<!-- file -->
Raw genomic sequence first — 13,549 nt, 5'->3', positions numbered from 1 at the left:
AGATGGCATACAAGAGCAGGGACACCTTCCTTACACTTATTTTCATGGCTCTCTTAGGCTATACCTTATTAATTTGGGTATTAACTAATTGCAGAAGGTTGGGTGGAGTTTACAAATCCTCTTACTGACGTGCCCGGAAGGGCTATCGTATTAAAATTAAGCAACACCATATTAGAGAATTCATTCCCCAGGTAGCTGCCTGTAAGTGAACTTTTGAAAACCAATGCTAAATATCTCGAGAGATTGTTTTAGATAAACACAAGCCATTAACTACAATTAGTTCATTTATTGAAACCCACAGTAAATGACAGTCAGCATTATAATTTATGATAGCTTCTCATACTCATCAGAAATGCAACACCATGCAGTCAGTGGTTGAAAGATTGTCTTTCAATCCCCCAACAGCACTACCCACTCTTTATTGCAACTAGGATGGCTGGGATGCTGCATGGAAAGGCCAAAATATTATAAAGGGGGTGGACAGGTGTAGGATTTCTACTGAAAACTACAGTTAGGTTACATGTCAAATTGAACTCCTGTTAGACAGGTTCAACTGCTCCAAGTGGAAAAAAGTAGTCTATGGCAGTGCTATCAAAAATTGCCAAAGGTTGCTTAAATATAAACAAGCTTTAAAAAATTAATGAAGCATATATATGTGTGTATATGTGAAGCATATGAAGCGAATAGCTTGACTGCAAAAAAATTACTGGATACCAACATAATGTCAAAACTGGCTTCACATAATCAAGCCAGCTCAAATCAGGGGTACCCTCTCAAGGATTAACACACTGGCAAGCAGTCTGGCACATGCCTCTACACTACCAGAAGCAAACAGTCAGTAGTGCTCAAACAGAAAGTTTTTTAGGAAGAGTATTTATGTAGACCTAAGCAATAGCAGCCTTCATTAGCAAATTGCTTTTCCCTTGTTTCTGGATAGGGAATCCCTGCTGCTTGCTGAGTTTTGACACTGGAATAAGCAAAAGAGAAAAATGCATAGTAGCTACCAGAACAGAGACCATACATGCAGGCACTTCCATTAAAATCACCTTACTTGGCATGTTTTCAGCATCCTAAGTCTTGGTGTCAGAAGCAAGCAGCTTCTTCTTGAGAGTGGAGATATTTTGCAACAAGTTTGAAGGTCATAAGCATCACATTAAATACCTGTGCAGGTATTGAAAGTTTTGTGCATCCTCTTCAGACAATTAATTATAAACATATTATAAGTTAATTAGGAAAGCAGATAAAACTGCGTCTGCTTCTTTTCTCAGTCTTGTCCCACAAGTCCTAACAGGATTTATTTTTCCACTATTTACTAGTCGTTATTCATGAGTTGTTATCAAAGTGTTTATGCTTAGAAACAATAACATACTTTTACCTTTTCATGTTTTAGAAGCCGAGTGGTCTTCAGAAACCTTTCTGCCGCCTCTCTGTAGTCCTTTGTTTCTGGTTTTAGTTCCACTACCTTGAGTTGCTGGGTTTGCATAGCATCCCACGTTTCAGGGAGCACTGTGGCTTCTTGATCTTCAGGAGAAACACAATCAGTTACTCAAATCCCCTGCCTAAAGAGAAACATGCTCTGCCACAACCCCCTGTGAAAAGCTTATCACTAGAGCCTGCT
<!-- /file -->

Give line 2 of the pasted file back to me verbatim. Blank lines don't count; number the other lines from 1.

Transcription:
AGATGGCATACAAGAGCAGGGACACCTTCCTTACACTTATTTTCATGGCTCTCTTAGGCTATACCTTATTAATTTGGGTATTAACTAATTGCAGAAGGTTGGGTGGAGTTTACAAATCCTCTTACTGACGTGCCCGGAAGGGCTATCGTATTAAAATTAAGCAACACCATATTAGAGAATTCATTCCCCAGGTAGCTGCCTGTAAGTGAACTTTTGAAAACCAATGCTAAATATCTCGAGAGATTGTTTTAGATAAACACAAGCCATTAACTACAATTAGTTCATTTATTGAAACCCACAGTAAATGACAGTCAGCATTATAATTTATGATAGCTTCTCATACTCATCAGAAATGCAACACCATGCAGTCAGTGGTTGAAAGATTGTCTTTCAATCCCCCAACAGCACTACCCACTCTTTATTGCAACTAGGATGGCTGGGATGCTGCATGGAAAGGCCAAAATATTATAAAGGGGGTGGACAGGTGTAGGATTTCTACTGAAAACTACAGTTAGGTTACATGTCAAATTGAACTCCTGTTAGACAGGTTCAACTGCTCCAAGTGGAAAAAAGTAGTCTATGGCAGTGCTATCAAAAATTGCCAAAGGTTGCTTAAATATAAACAAGCTTTAAAAAATTAATGAAGCATATATATGTGTGTATATGTGAAGCATATGAAGCGAATAGCTTGACTGCAAAAAAATTACTGGATACCAACATAATGTCAAAACTGGCTTCACATAATCAAGCCAGCTCAAATCAGGGGTACCCTCTCAAGGATTAACACACTGGCAAGCAGTCTGGCACATGCCTCTACACTACCAGAAGCAAACAGTCAGTAGTGCTCAAACAGAAAGTTTTTTAGGAAGAGTATTTATGTAGACCTAAGCAATAGCAGCCTTCATTAGCAAATTGCTTTTCCCTTGTTTCTGGATAGGGAATCCCTGCTGCTTGCTGAGTTTTGACACTGGAATAAGCAAAAGAGAAAAATGCATAGTAGCTACCAGAACAGAGACCATACATGCAGGCACTTCCATTAAAATCACCTTACTTGGCATGTTTTCAGCATCCTAAGTCTTGGTGTCAGAAGCAAGCAGCTTCTTCTTGAGAGTGGAGATATTTTGCAACAAGTTTGAAGGTCATAAGCATCACATTAAATACCTGTGCAGGTATTGAAAGTTTTGTGCATCCTCTTCAGACAATTAATTATAAACATATTATAAGTTAATTAGGAAAGCAGATAAAACTGCGTCTGCTTCTTTTCTCAGTCTTGTCCCACAAGTCCTAACAGGATTTATTTTTCCACTATTTACTAGTCGTTATTCATGAGTTGTTATCAAAGTGTTTATGCTTAGAAACAATAACATACTTTTACCTTTTCATGTTTTAGAAGCCGAGTGGTCTTCAGAAACCTTTCTGCCGCCTCTCTGTAGTCCTTTGTTTCTGGTTTTAGTTCCACTACCTTGAGTTGCTGGGTTTGCATAGCATCCCACGTTTCAGGGAGCACTGTGGCTTCTTGATCTTCAGGAGAAACACAATCAGTTACTCAAATCCCCTGCCTAAAGAGAAACATGCTCTGCCACAACCCCCTGTGAAAAGCTTATCACTAGAGCCTGCT